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Search and Seizure — Probable cause to administer PBT; admitting numeric PBT result at suppression hearing

Village of Muscoda v. Samuel R. Anderson, 2012AP2216, District 4, 5/16/13; court of appeals decision (1-judge, ineligible for publication); case activity

Police had probable cause to administer a PBT where: the officer noticed an odor of intoxicants emanating from Anderson or his vehicle; Anderson had bloodshot eyes and slightly slurred speech and admitted he had consumed five drinks over the course of the night; and Anderson’s performance on the walk-and-turn and one-leg-stand tests suggested he might be intoxicated. (¶¶2-4, 8-10). The lack of erratic driving, the possibility that Anderson’s eyes were bloodshot and his speech was slurred for reasons other than intoxication, and the minimal clues from the field sobriety tests do not change that result. (¶¶11-13).

Further, the court holds numeric result of the PBT is admissible to establish probable cause for arrest under§ 343.303, rejecting Anderson’s argument that the  definition of “result” under Wis. Adm. Code § Trans 311.03(12) and (13) allows only the admission of the fact the test showed the presence of alcohol:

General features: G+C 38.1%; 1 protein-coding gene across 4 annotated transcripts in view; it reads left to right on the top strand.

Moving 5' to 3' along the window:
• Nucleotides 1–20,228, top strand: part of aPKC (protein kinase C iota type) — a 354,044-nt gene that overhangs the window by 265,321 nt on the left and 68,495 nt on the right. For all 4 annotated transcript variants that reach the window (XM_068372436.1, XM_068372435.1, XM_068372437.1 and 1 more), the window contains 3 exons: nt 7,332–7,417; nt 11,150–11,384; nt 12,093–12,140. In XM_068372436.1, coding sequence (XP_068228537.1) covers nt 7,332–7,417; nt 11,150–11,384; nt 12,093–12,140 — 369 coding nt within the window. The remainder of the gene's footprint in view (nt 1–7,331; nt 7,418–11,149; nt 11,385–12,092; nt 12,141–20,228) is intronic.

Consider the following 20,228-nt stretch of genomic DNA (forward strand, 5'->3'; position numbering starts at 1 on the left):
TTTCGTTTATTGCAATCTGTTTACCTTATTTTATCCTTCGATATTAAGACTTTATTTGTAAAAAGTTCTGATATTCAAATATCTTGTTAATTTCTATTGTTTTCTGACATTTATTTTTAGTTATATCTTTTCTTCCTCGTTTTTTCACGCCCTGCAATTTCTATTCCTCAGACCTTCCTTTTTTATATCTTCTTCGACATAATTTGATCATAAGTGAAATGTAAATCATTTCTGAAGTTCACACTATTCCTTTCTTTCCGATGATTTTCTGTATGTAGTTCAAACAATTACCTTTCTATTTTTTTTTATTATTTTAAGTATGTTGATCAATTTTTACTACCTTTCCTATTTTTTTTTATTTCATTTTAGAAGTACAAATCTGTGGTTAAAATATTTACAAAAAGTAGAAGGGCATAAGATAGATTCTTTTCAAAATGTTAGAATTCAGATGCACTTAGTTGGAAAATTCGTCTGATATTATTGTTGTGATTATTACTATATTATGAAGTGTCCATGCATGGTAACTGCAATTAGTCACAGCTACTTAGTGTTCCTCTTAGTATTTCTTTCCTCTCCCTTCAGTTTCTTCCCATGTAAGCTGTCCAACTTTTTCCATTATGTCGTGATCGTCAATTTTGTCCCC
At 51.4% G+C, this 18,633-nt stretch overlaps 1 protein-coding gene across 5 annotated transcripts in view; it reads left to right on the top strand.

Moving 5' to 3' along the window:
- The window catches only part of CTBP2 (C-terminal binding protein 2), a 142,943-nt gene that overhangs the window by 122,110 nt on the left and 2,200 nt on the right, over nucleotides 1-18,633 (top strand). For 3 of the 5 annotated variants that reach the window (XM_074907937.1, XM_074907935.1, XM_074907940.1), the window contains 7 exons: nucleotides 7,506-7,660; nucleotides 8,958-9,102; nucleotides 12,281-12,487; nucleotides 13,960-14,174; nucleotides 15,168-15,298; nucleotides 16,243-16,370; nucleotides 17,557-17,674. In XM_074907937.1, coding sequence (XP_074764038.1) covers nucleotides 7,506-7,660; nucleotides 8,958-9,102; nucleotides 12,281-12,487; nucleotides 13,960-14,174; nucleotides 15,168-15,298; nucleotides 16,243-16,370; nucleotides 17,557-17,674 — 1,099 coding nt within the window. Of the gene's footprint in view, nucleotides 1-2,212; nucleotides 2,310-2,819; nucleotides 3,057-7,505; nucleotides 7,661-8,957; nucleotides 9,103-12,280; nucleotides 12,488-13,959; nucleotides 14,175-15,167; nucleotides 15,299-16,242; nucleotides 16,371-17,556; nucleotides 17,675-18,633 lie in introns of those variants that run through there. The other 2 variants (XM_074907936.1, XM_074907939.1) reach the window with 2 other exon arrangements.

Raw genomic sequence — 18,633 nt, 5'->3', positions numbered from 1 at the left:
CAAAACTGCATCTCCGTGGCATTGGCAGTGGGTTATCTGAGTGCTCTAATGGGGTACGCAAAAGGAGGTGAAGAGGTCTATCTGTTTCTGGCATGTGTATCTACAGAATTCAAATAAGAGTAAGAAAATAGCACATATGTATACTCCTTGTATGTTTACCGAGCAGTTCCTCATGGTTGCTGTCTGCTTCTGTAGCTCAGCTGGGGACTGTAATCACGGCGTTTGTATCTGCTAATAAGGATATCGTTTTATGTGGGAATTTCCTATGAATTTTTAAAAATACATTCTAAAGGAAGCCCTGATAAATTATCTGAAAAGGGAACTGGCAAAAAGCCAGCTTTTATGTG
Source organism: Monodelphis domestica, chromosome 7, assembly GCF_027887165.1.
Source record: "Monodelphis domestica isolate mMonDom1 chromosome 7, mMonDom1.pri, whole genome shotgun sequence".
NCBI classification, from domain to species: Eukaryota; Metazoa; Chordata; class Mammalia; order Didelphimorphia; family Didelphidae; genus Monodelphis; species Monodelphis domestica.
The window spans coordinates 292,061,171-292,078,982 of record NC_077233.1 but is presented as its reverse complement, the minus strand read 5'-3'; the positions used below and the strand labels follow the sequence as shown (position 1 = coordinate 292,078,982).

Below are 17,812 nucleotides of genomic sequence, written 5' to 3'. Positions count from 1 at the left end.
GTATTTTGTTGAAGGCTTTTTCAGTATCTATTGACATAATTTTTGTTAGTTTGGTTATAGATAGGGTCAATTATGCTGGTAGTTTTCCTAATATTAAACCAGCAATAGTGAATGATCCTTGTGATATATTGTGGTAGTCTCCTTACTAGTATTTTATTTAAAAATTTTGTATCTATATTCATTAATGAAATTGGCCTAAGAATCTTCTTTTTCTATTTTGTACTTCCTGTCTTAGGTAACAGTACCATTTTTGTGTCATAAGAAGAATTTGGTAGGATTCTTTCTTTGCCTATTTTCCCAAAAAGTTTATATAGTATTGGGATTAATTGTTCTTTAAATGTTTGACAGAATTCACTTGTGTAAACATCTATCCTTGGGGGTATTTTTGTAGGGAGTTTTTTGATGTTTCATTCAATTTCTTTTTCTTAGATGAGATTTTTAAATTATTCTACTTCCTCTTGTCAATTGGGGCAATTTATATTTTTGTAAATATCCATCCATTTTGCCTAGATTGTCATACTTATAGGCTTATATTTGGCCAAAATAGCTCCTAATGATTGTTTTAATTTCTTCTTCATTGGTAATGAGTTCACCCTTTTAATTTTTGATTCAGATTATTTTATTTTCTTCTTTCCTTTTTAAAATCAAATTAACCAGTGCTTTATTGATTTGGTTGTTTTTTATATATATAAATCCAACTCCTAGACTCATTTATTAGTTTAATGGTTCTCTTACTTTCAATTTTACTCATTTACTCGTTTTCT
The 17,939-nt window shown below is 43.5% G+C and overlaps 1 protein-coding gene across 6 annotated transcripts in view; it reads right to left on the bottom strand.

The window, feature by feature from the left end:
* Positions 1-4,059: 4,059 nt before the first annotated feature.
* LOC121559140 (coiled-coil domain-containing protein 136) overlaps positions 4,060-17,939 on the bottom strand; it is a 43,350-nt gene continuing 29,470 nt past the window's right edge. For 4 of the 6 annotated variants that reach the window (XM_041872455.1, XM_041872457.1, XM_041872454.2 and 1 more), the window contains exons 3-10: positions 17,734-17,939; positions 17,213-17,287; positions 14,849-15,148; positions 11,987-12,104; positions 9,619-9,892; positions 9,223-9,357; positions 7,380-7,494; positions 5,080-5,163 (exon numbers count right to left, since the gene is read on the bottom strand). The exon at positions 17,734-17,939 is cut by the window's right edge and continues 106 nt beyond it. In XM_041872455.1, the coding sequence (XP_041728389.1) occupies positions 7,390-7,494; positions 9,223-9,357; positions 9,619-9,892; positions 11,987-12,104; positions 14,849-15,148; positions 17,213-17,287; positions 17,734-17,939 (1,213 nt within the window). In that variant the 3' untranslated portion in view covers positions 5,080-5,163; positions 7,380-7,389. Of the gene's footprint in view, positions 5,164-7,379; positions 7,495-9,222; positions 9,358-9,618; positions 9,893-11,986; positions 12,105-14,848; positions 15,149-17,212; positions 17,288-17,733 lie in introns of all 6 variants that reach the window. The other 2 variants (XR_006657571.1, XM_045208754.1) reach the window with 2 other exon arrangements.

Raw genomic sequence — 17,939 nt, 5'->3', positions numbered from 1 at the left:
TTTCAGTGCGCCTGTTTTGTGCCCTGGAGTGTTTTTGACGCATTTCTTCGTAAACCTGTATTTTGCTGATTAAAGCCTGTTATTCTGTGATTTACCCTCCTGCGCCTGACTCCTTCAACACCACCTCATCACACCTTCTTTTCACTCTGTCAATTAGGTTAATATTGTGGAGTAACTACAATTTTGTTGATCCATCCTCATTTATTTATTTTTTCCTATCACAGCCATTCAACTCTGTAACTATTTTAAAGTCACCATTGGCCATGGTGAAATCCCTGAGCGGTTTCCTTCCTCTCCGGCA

¶16      …. The language of § 343.303 plainly states that a law enforcement officer may administer a PBT and rely on the PBT result in court to demonstrate probable cause for an arrest, where a defendant challenges the arrest, as in this case. We observe that the statute makes no reference to the administrative code to define “result” and thus Anderson’s attempt to narrow the meaning of “result” as a qualitative measure lacks support in the statute.  In addition, the only reasonable reading of the term “result,” when read in context of the entire statute, is as a measure of the amount of alcohol in a person’s blood at the time the test was administered.  Anderson’s narrow reading of “result” renders meaningless the use of a PBT result for the purpose of determining probable cause for arrest. Even Anderson points out on appeal that using the PBT result for the narrow purpose of ascertaining whether alcohol is present in a person’s blood only duplicates what an officer can readily observe from smelling a person’s breath or checking for slurred speech and bloodshot eyes.  To give meaning to the term “result,” we conclude that the legislature intended for the numeric result of a PBT to be admissible at a hearing to establish probable cause for an arrest, where the defendant challenges the arrest.

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